4 Potty Training Hacks For Your Toddler
Potty training is an exciting yet challenging milestone for your little one. The change in routine can be difficult to adjust to and inevitable accidents are something most parents would want to avoid!
To help you start potty training your toddler and eventually make bathroom breaks a breeze, check out these viral potty training tips featuring Rascal + Friends CoComelon Training Pants. Made with seriously good features to make change-time easier and up to 12 hours of leak protection for changes on-the-go.
Watch this video and try these Potty Training Hacks for yourself!
Try putting undies underneath training pants
Help your little one feel the sensation of having an accident by wearing undies underneath a training pant. This allows them to feel the sensation of having an accident while reducing the cleanup for parents. Allowing your little one to gain a better understanding of their body’s signals, helping them to realise and respond when they need to use the potty.
Cut down on nighttime laundry and get back to sleep sooner
Bedtime accidents are an almost inevitable part of potty training. When they happen, the goal is to have processes in place that get you and your little rascal back to sleep sooner. One way to achieve this is by layering multiple sets of waterproof mattress pads and sheets. This is a game changer, saving you valuable time in the middle of the night, allowing your little one to get back to sleep and continue dreaming.
Mastering potty training on the go
Keep a travel potty handy in the boot of your car for times when you’re out of the house. To make clean up a breeze, line the potty with a clean diaper so you can simply roll and reseal the mess! You can also get a portable tent that unfolds and packs away easily for extra privacy.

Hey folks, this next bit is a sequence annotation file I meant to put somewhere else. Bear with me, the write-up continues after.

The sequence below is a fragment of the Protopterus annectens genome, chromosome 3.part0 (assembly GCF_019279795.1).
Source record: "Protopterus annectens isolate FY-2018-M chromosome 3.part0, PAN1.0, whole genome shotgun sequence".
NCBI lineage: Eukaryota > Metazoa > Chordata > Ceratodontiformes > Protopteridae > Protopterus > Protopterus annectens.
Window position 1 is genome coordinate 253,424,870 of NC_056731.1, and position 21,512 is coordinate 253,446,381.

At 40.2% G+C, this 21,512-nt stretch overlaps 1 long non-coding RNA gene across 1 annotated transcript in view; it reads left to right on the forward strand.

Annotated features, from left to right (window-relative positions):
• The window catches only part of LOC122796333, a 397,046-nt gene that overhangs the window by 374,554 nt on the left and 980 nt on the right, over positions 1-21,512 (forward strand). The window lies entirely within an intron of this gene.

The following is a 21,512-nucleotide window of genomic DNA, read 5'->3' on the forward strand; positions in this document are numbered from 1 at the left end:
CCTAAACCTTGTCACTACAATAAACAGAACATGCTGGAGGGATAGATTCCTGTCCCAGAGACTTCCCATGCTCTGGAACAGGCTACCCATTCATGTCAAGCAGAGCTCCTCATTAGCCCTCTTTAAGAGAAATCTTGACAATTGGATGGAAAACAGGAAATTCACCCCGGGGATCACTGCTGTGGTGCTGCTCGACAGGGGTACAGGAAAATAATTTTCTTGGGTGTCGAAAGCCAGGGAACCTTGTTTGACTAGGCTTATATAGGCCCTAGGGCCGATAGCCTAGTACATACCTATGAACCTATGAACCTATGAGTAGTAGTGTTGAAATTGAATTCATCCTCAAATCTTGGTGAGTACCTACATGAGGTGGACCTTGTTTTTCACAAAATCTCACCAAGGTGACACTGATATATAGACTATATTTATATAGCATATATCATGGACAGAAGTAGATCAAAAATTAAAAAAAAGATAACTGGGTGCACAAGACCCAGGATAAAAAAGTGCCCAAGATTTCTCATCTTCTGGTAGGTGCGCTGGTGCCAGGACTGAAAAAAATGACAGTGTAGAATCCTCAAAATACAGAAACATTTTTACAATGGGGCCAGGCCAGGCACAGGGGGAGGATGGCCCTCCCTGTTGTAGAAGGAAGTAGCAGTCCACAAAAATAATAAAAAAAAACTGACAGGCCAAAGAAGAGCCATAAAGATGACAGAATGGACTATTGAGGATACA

But what do you do when theres no bathrooms in sight? Almost all parents will experience this at some stage, yet it does not mean you need to go back to diapers. Leave a lightweight portable pop-up tent in your car, allowing you to create a private bathroom wherever you find yourself. Combine all these tips, and you have the perfect cheat sheet to potty training.
BONUS TIP: Use our FREE CoComelon potty training charts
Our Rascal + Friends CoComelon Potty Training Charts are an awesome way to incorporate positive reinforcement into the potty training journey. Download them for FREE from the link below:
Avoid this mistake when you’re potty training your toddler
Potty training: Two simple words that can fill parent with a mix of emotions from excitement because our baby is growing up, to worry about how they (and we) will go with the process, as well as a tinge of sadness as saying hello to a new stage in our little ones development, always means saying good-bye to the last one. It’s a lot to process.
With so much at stake, it can be easy to get swept up in pressures to start too soon, so when it comes to toilet training the number one mistake parents can make is not making sure your child is emotionally ready for toilet training.
Sometimes children will start to refuse to have their diaper changed or not want to be changed lying on their back. Before you consider potty training as the solution try some training pants. We love the Rascal + Friends training pants as they allow your child to get changed standing up. It’s a win win! More independence for your toddler and less chasing for us.
Children show several signs they are ready for toilet training, but often the last sign to present (which many parents may not be aware to look for) is emotional readiness.
When children are not emotionally ready for the toilet learning process, it can lead to a situation where everyone gets stressed out, and our child can wind up either taking much longer to train, or even developing a fear of the potty, which can really have everyone wishing they had just waited a little longer.
Parents may start potty training before a child is emotionally ready for three main reasons:
Feeling external pressure of a deadline like a baby being on the way or a child starting pre-school.
Getting tired of diaper change time. Let’s be honest, changing that nappy can get a little ‘old’ for everyone and when neither us or our toddler are having a good time we may think the answer is potty training.
Being unaware of the signs of readiness and not realising we want to see all three signs (physical, cognitive, and emotional) to begin the process.